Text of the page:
What is a “fiduciary”?

 

You might get investment advice from any of the following sources:

 

            • a financial planner;

            • a financial consultant;

            • a financial advisor;

            • an investment advisor;

            • an investment representative;

            • a stock broker;

            • a wealth manager;

            • an insurance agent;

            • a relative; or

            • a bank trust officer.

 

            Which of these sources will owe a fiduciary duty to his or her clients? That is, which advisor will be required, by law, to put the interests of the client ahead of his or her own interests?

 

            The most accurate answer is, we can’t be sure.  Within days after the law reforming the financial industry was signed by the President, the Securities and Exchange Commission asked for public comments about possibly changing the standard of care associated with the delivery of investment advice.  The new law requires the SEC to study the matter, and having studied it, the SEC is empowered to change those standards.  The goal is to enhance investor protections and investor confidence.

 

            Brokers generally have been held to a “suitability” standard. That is, they must be confident that the products they sell will meet client needs and time horizons. Some investment managers are held to a higher standard, that of fiduciary duty. In addition to putting client interests first, they must disclose all material conflicts of interest.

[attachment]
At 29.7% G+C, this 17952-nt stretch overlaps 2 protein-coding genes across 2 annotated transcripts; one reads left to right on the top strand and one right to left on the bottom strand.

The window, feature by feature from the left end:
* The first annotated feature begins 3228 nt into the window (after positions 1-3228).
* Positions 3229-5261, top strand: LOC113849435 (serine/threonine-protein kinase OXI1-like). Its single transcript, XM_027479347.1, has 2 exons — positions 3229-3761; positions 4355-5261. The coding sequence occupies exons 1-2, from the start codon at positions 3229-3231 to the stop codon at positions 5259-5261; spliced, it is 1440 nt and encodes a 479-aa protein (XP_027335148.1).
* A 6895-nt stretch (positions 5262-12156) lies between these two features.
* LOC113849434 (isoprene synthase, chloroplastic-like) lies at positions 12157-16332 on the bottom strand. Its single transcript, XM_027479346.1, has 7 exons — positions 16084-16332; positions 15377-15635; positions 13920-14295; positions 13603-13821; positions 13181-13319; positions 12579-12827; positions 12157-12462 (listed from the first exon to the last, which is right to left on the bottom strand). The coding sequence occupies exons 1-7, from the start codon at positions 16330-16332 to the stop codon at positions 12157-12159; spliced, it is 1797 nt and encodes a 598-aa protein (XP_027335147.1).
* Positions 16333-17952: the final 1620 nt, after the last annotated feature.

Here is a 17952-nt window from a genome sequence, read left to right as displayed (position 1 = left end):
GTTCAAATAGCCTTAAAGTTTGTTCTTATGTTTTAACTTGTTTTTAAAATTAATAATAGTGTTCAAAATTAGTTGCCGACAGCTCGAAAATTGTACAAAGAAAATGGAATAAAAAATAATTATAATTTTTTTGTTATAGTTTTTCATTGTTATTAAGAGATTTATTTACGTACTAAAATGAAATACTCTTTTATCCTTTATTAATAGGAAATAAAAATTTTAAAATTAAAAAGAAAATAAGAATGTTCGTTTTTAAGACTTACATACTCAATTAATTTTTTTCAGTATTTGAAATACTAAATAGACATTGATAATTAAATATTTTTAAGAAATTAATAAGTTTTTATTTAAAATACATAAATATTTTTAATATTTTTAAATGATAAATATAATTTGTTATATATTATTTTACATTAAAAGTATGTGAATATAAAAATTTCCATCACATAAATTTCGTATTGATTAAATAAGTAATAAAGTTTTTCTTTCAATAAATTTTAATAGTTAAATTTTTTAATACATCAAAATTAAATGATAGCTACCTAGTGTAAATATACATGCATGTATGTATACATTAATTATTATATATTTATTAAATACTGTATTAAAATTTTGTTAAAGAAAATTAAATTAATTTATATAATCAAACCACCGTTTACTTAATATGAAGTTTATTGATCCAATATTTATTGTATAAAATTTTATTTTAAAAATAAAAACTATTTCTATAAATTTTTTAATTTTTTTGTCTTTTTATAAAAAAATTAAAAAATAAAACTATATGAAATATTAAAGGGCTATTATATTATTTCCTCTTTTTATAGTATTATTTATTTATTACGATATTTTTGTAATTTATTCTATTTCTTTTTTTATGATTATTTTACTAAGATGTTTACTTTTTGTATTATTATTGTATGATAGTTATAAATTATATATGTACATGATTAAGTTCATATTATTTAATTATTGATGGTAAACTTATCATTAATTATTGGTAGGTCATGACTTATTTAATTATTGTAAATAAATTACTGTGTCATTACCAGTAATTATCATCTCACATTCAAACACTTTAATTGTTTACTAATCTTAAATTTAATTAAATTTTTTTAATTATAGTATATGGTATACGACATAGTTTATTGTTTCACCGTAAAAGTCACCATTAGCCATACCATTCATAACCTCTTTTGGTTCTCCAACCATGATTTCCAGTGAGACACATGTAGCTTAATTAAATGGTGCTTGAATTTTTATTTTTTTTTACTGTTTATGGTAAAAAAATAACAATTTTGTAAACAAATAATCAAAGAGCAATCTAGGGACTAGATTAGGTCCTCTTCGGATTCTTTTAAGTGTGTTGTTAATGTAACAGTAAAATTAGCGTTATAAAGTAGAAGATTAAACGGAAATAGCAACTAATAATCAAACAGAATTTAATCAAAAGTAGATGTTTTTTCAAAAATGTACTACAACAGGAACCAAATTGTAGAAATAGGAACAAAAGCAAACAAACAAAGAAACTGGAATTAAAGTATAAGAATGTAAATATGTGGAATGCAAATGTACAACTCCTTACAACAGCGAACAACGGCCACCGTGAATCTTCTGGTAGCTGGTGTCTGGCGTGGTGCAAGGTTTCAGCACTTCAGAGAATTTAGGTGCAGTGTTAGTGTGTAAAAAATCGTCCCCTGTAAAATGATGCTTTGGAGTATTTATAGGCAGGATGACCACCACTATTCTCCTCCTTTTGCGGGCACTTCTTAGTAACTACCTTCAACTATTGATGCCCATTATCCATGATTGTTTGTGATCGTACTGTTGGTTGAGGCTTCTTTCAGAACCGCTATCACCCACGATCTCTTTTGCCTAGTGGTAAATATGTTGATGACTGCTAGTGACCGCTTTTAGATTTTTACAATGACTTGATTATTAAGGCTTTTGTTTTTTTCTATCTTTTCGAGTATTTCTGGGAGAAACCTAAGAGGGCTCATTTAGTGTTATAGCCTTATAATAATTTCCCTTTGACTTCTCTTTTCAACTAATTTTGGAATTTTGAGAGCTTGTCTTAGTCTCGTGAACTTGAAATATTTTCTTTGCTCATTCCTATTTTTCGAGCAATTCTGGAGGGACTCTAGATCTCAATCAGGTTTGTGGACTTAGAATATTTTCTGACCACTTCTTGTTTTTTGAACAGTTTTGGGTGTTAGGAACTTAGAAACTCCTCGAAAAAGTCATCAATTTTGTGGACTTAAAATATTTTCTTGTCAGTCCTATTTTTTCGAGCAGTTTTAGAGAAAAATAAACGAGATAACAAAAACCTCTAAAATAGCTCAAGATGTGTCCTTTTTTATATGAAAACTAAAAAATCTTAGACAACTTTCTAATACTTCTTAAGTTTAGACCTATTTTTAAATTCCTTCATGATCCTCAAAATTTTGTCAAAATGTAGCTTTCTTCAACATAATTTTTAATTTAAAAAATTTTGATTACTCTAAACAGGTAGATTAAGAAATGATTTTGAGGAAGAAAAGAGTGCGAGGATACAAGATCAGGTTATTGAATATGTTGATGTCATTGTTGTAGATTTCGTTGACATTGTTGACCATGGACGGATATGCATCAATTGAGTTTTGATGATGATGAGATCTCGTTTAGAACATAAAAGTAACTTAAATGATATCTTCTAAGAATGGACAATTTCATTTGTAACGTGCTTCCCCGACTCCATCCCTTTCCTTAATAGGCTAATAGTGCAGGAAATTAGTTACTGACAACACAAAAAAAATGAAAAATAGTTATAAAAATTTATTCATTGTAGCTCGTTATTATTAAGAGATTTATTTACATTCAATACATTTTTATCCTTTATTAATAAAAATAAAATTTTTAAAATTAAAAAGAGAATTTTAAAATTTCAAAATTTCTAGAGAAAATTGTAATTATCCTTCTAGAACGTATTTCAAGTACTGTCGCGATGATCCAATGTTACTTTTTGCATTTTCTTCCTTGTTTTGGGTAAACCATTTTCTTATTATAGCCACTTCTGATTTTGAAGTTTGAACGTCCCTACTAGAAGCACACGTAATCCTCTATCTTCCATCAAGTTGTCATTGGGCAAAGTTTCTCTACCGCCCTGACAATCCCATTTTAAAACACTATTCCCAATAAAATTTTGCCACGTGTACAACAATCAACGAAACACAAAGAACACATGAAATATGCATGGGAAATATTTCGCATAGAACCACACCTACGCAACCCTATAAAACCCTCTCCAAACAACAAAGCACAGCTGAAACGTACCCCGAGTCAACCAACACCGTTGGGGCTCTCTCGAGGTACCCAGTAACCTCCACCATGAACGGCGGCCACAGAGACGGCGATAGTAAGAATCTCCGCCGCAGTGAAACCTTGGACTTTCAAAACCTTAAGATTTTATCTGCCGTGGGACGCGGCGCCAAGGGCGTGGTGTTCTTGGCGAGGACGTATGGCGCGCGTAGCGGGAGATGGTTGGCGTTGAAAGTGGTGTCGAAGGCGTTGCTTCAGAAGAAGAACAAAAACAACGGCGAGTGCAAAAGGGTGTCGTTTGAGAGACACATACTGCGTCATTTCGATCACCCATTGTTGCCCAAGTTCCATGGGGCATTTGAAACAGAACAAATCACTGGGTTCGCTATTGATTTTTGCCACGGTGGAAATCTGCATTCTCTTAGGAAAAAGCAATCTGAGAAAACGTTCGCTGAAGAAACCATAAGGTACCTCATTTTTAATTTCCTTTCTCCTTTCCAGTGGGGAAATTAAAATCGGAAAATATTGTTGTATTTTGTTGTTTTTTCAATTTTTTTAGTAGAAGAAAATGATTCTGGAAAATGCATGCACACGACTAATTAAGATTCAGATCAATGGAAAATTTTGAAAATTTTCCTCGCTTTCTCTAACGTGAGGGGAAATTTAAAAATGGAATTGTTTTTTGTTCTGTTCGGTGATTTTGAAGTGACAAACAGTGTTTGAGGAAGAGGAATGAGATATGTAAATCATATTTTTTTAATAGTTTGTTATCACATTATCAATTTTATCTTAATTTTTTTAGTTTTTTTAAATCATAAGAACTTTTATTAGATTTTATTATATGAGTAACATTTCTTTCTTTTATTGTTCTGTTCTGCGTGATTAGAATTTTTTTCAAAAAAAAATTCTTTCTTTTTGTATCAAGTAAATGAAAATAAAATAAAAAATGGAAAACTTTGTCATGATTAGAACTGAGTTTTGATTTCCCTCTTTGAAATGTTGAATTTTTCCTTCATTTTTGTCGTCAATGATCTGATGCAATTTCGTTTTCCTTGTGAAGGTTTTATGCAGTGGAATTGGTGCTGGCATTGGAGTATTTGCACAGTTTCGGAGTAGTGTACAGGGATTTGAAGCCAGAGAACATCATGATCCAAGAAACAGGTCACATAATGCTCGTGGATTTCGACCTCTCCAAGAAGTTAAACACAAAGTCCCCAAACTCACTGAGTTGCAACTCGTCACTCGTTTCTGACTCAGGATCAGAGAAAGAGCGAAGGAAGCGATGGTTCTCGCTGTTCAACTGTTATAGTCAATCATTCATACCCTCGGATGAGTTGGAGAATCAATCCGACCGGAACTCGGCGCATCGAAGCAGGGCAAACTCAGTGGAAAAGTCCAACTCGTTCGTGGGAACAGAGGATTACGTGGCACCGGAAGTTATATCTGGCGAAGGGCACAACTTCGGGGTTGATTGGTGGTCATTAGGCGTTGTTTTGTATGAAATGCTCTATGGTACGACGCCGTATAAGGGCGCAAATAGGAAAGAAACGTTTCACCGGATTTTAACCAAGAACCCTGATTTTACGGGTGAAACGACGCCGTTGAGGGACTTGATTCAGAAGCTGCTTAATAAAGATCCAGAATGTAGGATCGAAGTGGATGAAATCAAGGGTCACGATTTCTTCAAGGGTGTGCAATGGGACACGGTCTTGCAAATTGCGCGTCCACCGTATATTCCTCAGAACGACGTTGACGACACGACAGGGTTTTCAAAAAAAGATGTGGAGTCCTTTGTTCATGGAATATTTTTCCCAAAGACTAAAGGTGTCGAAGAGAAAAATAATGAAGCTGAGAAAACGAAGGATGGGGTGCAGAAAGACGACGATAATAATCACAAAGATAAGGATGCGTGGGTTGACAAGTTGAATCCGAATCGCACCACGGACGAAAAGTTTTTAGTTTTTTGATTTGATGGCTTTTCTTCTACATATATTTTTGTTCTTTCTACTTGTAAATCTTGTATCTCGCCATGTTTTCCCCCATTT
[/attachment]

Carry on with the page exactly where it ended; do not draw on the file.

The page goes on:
Those who believe that the suitability standard is sufficient are concerned that a change could undermine the broker-dealer business model, which currently provides investors with inexpensive financial advice along with the products that they buy. There’s also concern that pushing brokers toward the fiduciary standard could lead to increased litigation.

 

            Certified Financial Planner Elaine Morgillo wrote in December: “It continues to astound me that so little regulation currently exists to impose a set of standard qualifications or rules for everyone who provides financial or investment advice to consumers.”  She decried the use of titles and designations used by some advisors, along with an “alphabet soup” of initials after an advisor’s name, to send a message about expertise that may have little basis in reality.

 

 

We are fiduciaries

 

The business model of bank trust divisions and trust companies already incorporates the standard of fiduciary duty, and it has done so since these businesses were founded.  Fiduciary duty is an essential element of trust service, and it always has been. It goes well beyond a requirement to avoid conflicts of interest, though that element is present.  There’s also a duty of loyalty to the beneficiaries, a duty to invest trust assets, a duty of confidentiality, a duty to furnish information and to communicate and a duty to enforce and defend claims, among many others.

 

            We are steeped in the traditions of trust management and fiduciary responsibilities. Our operational systems are designed and our personnel are trained to see that these responsibilities are discharged properly.  We do this job and do it well; we do it every day.

 

            As to whether fiduciary standards should be extended to others in the financial services industry, we are content to leave that decision to the regulators.  The recent bankruptcy of MF Global, coupled with the apparent misuse of over $1 billion in customer assets, suggests that the regulators still have plenty of work to do. 

 

            Meanwhile, we are proud to declare that we welcome the application of fiduciary standards to our service offerings.

 

 

 

 

(January 2012)

© 2012 M.A. Co.  All rights reserved.